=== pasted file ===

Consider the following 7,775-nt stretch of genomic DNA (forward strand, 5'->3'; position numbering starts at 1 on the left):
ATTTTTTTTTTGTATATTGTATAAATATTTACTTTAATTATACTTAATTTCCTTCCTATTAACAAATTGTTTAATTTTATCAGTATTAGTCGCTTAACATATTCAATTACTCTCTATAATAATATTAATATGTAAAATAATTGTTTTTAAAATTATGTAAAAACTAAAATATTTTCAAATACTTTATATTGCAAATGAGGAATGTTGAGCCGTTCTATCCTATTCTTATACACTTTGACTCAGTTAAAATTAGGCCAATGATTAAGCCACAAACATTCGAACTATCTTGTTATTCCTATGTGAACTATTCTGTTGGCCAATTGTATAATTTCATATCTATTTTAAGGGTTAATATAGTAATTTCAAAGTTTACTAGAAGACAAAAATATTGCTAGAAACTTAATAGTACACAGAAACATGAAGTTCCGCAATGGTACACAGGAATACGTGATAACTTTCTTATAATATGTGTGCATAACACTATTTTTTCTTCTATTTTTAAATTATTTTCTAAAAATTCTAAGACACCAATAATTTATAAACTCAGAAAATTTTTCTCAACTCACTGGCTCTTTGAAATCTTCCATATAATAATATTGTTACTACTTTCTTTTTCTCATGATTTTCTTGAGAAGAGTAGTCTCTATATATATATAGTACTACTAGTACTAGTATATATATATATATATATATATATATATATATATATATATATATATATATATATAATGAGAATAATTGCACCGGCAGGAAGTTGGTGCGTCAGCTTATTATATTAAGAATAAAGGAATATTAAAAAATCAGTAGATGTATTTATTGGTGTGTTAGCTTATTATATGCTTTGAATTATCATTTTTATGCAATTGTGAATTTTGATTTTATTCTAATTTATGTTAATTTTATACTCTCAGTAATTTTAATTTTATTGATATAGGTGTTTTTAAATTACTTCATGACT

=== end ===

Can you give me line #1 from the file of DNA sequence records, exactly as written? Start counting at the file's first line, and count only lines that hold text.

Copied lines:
Consider the following 7,775-nt stretch of genomic DNA (forward strand, 5'->3'; position numbering starts at 1 on the left):